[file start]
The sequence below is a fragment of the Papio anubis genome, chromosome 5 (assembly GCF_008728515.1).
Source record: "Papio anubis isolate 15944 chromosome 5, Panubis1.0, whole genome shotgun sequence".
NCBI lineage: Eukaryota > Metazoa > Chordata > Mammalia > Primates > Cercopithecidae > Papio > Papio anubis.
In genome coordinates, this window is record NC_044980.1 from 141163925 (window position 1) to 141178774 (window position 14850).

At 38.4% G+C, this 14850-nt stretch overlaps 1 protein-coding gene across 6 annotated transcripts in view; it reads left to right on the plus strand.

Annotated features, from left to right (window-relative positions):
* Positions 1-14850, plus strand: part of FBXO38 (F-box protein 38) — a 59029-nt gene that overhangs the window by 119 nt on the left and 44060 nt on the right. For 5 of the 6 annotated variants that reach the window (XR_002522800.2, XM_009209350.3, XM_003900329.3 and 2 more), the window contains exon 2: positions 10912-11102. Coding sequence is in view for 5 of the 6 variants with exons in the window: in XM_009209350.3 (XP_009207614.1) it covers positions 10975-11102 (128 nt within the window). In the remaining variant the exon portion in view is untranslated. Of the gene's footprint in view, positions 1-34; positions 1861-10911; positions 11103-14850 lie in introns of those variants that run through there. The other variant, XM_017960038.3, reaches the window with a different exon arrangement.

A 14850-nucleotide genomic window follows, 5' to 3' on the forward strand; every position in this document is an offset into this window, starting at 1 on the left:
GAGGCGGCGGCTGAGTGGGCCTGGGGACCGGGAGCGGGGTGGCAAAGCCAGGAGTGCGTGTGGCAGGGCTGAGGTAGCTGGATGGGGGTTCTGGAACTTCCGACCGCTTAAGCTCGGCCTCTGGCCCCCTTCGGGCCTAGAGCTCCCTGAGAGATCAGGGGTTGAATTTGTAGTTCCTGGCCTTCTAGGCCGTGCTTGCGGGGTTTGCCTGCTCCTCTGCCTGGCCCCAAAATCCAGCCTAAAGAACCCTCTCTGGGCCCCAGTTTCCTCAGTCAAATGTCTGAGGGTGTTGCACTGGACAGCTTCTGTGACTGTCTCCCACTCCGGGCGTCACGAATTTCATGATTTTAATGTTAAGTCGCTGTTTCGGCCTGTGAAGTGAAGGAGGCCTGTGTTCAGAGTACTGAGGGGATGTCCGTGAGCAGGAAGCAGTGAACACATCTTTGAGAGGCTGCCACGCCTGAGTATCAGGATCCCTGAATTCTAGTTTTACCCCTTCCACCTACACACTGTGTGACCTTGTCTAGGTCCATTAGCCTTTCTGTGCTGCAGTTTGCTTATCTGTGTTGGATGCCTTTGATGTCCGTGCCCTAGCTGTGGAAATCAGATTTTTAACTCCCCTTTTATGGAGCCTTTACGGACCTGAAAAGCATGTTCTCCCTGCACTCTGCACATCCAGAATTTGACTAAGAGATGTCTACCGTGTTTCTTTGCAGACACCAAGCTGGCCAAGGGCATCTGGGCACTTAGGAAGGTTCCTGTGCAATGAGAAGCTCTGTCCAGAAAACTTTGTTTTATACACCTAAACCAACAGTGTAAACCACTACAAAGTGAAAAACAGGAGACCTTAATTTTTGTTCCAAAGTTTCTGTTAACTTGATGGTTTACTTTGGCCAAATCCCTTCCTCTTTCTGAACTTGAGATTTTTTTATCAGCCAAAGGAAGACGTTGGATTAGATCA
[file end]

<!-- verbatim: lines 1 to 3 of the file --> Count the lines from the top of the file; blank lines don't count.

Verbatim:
The sequence below is a fragment of the Papio anubis genome, chromosome 5 (assembly GCF_008728515.1).
Source record: "Papio anubis isolate 15944 chromosome 5, Panubis1.0, whole genome shotgun sequence".
NCBI lineage: Eukaryota > Metazoa > Chordata > Mammalia > Primates > Cercopithecidae > Papio > Papio anubis.